Spiking Solyndra: Big Three Networks Barely Mention Burgeoning Scandal
Energy Secretary Steven Chu's admission, on Thursday, that he approved more taxpayer money to the financially strapped solar panel company Solyndra, after it defaulted on a $535 million loan from that agency. Big Three network coverage? Zero. This is just a continuing pattern of ABC, CBS and NBC barely touching the bourgeoning scandal for the Obama administration.
What initially began as an embarrassing collapse of one of the green companies touted by the Obama has turned into a story of coverup of still more stimulus money being wasted on the left's pet cause of climate change. Yet, as a search of Nexis shows, the networks have glanced over the Solyndra story with the Big Three networks running a total of just 8 total full stories, two anchor briefs and a couple of mentions on their evening and morning news shows, since the company declared bankruptcy in August.
When the CEO and CFO of Solyndra, on September 23, invoked their Fifth Amendment right against self-incrimination, before the House Energy and Commerce Committee's Subcommittee on Oversight and Investigations, the networks mostly skipped over the news. As the MRC's Brent Baker reported, 'neither ABC nor NBC mentioned the development Friday night and CBS allocated a mere 25 seconds.'
NBC's Lisa Myers did note on the September 24 Today show: 'Images of its executives taking the Fifth today are not the optics the White House had hoped for,' but neither ABC nor CBS advanced that angle on the story on their morning shows.
Myers, to her credit, explained the severity of the story as seen in the following excerpt:
MATT LAUER: Top executives from a now bankrupt solar energy company who were given half a billion in taxpayer loans by the Obama administration are appearing at a congressional hearing this morning but they are pleading the Fifth. NBC's senior investigative correspondent Lisa Myers is in San Antonio with the latest on this. Hi, Lisa. Good morning.
LISA MYERS: Good morning to you, Matt. This company was the poster child for the President's green jobs initiative. So, images of its executives taking the Fifth today are not the optics the White House had hoped for. Taxpayers now stand to lose as much as a half billion dollars. Solyndra executives personally showed the President around their operation last year. Top executives promised to testify today, under oath, before House investigators. Their lawyers now say they will show up but decline to answer questions and invoke their Fifth Amendment protections against self-incrimination.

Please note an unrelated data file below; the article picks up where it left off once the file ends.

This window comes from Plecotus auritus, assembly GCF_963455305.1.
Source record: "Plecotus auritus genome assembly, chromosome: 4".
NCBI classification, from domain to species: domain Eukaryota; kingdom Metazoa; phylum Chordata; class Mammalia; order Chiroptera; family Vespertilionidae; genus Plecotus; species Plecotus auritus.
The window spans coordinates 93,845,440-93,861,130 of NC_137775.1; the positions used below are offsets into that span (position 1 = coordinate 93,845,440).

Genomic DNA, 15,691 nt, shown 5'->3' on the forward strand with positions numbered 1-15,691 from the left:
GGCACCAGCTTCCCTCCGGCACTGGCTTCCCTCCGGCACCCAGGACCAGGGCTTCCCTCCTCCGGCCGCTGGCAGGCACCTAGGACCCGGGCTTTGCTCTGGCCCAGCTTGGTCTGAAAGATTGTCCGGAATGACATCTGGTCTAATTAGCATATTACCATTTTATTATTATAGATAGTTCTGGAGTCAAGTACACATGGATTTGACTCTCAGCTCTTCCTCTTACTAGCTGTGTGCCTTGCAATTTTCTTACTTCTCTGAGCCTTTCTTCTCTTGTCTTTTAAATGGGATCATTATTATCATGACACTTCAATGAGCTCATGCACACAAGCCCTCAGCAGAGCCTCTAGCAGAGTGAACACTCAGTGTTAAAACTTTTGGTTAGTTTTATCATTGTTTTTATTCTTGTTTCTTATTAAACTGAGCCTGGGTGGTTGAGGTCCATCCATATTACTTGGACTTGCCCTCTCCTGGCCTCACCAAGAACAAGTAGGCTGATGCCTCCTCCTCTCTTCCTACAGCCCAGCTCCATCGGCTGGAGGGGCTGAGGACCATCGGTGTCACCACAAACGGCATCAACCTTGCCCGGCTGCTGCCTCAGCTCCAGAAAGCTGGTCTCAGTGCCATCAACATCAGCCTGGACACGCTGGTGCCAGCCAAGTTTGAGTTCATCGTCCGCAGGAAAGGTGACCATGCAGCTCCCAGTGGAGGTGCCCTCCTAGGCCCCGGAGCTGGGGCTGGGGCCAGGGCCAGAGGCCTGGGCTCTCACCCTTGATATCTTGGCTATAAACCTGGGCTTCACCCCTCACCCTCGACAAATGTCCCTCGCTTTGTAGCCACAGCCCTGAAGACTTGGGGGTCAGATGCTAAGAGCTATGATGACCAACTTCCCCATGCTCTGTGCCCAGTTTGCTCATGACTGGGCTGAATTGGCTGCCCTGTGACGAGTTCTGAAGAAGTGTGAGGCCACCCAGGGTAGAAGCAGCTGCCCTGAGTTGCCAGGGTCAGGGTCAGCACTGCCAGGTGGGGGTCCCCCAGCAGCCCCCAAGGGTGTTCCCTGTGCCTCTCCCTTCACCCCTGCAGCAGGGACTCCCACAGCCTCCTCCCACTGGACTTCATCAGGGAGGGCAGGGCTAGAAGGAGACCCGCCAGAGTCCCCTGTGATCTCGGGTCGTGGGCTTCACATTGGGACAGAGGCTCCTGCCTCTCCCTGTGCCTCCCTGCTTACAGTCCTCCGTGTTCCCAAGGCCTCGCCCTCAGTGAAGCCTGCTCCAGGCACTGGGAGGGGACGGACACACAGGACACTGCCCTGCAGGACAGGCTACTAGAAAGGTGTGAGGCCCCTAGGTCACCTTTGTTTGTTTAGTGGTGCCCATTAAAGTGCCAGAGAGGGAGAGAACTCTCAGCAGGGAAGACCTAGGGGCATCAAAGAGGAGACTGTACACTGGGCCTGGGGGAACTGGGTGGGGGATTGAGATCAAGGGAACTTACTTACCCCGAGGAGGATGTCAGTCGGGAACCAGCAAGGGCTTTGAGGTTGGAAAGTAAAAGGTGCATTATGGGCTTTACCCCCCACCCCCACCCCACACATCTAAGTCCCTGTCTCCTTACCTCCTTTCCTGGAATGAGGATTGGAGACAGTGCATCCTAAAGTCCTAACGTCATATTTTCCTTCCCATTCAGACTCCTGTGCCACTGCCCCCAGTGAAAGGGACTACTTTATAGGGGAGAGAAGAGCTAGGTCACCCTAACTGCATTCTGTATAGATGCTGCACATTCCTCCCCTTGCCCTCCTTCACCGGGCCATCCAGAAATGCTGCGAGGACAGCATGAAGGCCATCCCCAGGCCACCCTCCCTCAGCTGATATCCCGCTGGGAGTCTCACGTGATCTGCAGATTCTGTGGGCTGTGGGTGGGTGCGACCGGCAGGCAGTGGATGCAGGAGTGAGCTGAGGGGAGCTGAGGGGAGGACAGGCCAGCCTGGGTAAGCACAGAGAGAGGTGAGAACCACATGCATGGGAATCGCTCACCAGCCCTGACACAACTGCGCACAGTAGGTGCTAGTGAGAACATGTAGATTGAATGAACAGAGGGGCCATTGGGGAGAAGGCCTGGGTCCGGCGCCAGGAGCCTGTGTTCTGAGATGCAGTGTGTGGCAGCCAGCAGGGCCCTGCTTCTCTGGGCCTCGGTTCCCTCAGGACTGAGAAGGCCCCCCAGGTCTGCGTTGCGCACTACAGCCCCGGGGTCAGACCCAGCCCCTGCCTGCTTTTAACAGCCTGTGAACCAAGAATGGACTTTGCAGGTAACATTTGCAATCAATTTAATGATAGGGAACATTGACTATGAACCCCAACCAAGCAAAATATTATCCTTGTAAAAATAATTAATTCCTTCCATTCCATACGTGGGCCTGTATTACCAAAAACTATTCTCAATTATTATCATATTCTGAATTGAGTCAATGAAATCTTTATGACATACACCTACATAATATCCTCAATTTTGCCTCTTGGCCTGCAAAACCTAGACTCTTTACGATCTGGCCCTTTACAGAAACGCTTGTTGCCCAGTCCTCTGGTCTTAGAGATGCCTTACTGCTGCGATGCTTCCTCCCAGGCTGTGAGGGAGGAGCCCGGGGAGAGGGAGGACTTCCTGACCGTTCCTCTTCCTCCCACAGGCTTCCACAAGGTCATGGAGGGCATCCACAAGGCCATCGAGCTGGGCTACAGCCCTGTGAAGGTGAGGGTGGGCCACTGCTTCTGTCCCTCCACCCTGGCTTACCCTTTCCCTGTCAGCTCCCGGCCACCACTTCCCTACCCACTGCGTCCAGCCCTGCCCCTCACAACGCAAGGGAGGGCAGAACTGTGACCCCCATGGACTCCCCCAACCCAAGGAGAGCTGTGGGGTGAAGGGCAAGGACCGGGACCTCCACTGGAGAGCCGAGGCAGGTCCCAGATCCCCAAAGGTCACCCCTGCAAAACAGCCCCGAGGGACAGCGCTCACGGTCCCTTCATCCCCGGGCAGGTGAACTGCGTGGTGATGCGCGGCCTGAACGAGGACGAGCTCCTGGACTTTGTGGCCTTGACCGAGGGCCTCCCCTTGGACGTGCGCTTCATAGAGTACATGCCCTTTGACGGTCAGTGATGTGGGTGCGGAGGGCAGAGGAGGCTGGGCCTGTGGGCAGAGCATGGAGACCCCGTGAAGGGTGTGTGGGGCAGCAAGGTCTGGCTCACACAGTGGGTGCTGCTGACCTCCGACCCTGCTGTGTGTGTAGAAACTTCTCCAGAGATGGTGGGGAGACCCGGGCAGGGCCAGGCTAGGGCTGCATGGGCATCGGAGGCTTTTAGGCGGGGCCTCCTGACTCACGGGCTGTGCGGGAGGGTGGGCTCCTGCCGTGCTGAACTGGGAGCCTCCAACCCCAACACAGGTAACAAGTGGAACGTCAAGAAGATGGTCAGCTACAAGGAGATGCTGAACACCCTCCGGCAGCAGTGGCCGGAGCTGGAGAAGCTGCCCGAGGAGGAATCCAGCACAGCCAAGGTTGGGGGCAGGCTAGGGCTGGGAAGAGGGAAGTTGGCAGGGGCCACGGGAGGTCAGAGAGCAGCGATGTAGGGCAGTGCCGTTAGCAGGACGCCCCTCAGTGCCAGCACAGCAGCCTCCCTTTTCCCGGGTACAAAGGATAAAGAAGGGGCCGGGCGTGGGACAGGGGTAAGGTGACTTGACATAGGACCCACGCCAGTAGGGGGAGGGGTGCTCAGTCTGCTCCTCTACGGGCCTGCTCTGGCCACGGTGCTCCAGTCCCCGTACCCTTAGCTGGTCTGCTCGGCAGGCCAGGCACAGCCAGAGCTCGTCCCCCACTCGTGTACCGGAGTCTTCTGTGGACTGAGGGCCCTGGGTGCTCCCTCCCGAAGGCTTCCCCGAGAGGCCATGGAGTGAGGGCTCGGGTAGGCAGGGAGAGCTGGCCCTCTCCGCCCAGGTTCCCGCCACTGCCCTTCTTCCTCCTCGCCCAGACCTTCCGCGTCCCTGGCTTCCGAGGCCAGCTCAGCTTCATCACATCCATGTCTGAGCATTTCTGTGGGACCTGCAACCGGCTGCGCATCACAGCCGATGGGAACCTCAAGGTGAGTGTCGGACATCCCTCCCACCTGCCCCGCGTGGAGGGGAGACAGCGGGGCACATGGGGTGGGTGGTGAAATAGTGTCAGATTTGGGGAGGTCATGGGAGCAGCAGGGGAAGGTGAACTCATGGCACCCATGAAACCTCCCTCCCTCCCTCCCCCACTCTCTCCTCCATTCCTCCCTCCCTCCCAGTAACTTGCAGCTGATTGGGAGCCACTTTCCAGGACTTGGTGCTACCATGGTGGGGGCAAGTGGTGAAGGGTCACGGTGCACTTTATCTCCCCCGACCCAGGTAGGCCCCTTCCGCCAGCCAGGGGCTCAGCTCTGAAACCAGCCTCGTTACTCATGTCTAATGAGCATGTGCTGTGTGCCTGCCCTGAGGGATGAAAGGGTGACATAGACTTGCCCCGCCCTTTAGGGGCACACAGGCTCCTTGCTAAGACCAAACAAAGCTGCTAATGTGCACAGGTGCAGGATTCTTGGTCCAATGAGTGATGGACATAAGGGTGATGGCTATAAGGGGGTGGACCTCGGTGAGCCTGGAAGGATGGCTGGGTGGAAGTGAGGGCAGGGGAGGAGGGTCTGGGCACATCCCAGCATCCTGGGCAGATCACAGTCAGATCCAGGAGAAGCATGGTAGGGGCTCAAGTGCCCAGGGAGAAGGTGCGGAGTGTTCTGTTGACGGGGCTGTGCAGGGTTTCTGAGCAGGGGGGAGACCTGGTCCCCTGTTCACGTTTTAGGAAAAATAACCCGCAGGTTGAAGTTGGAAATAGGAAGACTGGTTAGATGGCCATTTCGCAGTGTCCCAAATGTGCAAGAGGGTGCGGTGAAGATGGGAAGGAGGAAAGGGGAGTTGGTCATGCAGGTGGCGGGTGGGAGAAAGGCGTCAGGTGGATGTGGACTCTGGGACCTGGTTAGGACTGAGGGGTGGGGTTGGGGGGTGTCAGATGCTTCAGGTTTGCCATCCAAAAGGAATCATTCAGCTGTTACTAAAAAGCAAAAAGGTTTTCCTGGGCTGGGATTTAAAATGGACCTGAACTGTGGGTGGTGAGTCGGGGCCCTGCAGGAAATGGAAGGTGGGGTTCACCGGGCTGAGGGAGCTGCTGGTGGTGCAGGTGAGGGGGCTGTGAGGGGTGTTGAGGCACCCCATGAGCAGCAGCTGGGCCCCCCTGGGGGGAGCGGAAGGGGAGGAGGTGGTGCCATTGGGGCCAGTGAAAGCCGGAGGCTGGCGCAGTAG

FRED UPTON (R-MI): They have now broken their word yet again we're not going to stop until we get all the answers.
MYERS: As recently as this summer, Solyndra officials gave Congress an upbeat report. Now Republicans and Democrats feel deceived.
REP. HENRY WAXMAN (D-CA): In July, the CEO of Solyndra told me that company was doing very well. They were even going to double their revenues. And a month later they went into bankruptcy. I feel like I was misled.
MYERS: So far the investigation has revealed that even before the $535 million loan guarantee was approved two years ago, there were warnings that the project potentially runs out of cash in September 2011, which it did. Another key point came early this year when Solyndra was in trouble and the administration debated whether to pour in still more taxpayer money. In a January E-mail, a staffer suggested it might be better to let the company fail. "If Solyndra defaults down the road, the optics will arguably be worse later than they would be today," he wrote. "Questions will be asked why the administration made a bad investment not once, but twice."
UPTON: They should have stopped then knowing they were playing with taxpayer money, not funny money.
MYERS: Instead the administration decided to let Solyndra draw down $75 million more in taxpayer loans. And to lure private investigators, it agreed that some investors would take priority over taxpayers in a bankruptcy which is highly unusual. Administration officials say they believe they made the right decision at the time, that giving Solyndra more money may have enabled the company to succeed if solar prices had not plummeted. The FBI is now investigating whether the company intentionally misled about its finances. The company says it did not. Matt?
- Geoffrey Dickens is the Deputy Research Director at the Media Research Center. Click here to follow Geoffrey Dickens on Twitter.